Share, publish or export your label

Once your label is complete you will want to share it with the world. There are a number of ways to do this, each with varying levels of privacy protection.

Let's start with the options to embed the label in your website.

Embedding the full HTML (recommended)

We felt it was very important to offer a way of embedding a label in your website, but without that label connecting to our server every time a visitor looks at that label. That's why the basic embed option gives you a completely stand-alone bit of code. It contains the entire label and the styling information. That's why the code is a bit long.

There is a trade-off to the strong privacy protection: everytime you want to change the label, you will have to replace the embed code manually.

If you no longer want to display the label on your website, then you remove the embed code from it.

If you will be embedding the label in a lot of places, or suspect you may want to update the label regularly, there is a second option:

Embedding an iFrame (requires an account)

This option adds a small iFrame in your website. Think of it as a small window in your website through which users can see another website. In this case, the iFrame will show a page on the Privacy Label website. This page displays one thing: your label.

This means there will be a publicly visible page on that display your privacy label. In fact, it displays the published version of your label. If you have an account, you will see a button asking you to publish the label. Whenever you press it, a copy of the label you are working on is made, and that is the one that will be made public. 

‌You can then continue working on the label, and any changes you make will only be shown to the public once you press the publish button again.

‌You can also unpublish your label. The iFrame will then simply show an empty page explaining that the label is no longer public. 

Sharing a link to the label

If you don't want to or can't embed the label in your own website, then you could create a link to it. There are a number of ways this can be done, although the short-code options come with some limitations. 

Each of the options mentioned below will take you to a page on our website which will look something like this:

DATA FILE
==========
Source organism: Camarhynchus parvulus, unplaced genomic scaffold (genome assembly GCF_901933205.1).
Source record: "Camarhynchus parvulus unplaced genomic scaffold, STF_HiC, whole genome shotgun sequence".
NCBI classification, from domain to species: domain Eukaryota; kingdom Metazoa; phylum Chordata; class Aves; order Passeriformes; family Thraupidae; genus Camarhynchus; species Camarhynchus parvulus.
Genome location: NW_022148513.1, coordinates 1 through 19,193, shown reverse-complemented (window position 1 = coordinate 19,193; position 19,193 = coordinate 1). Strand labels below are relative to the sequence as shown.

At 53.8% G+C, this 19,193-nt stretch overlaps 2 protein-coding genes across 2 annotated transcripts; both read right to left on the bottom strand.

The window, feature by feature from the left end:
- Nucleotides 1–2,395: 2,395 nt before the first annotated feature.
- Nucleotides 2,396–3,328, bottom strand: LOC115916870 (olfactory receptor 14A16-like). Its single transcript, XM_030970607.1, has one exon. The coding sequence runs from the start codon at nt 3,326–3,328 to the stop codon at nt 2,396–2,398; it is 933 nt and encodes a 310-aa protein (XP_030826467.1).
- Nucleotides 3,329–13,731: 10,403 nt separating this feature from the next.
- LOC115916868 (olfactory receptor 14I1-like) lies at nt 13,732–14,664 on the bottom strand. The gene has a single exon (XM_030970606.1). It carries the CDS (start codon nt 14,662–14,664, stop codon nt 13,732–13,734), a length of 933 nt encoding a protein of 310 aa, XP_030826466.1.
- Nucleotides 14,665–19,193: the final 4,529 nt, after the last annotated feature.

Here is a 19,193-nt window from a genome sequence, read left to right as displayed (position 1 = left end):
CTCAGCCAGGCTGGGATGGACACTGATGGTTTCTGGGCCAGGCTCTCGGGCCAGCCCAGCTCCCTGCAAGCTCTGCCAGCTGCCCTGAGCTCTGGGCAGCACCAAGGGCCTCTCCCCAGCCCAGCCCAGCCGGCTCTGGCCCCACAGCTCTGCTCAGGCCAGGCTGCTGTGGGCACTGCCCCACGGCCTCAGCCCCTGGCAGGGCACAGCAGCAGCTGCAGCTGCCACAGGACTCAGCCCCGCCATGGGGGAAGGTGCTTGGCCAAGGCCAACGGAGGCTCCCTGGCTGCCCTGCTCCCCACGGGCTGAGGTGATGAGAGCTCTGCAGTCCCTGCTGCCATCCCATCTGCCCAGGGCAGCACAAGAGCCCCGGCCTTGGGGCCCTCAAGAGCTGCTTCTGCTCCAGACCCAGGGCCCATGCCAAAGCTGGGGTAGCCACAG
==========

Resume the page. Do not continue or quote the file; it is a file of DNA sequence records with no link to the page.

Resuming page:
Link to your published label

If you have added some explanations to your label, then the best way to share a link is to create an account, and publish the label on our website. Once you publish the label if will be become publicly visible on our website. You will then be able to share a link to that page, which will look something like this:

You can also unpublish your label. From that point on, clicking on the link will show an empty page explaining that the label is no longer available from our website.

Shortcode link

Privacy labels can be described - to an extent - as a very short string of letters. For example, this code describes a privacy label:


The website can expand such codes into into a full label. Try it:

There are some limitations to these short codes. Because links on the internet cannot be longer than than 2000 characters, encoding the entire label into a link is not possible. For that reason these links cannot contain the explanations and explanation links that you may have added to your label. They can (barely) fit the title, description and information from the action section. If, for example, your action links are very long, then the shortcode might even become too long.

Try opening this slightly longer version of the short-code:

This text is set by default and is suitable for edit in real time. By default the drag and drop core feature will allow you to position it anywhere on the site. Get creative & Make Web.

Clicking on the Privacy Label logo in a label will take you to a short-code representation of that label on our website. This version uses the shortest short-code version, which strips out the title, description and action information too. This 'anonymised' label can then be used as a starting point for creating a new label.

Even though the short codes have limitations, the cool thing about them is that they don't require the label data to be stored on our server. If your label doesn't have any explanations, then such a short-code link might cover your needs.

Exporting your label

You can create a full backup of any label you're working on by saving it's "JSON code" to your computer. Each (online) label can also show you its underlying JSON code: click on the code button in the bottom right to reveal it.

You - or someone you give the code to - should also be able to load that code into any tool that can generate Privacy Labels according to our standard. For example, you can import these codes into our tool

You can learn more about this standardised way of representing privacy labels on the JSON standard page.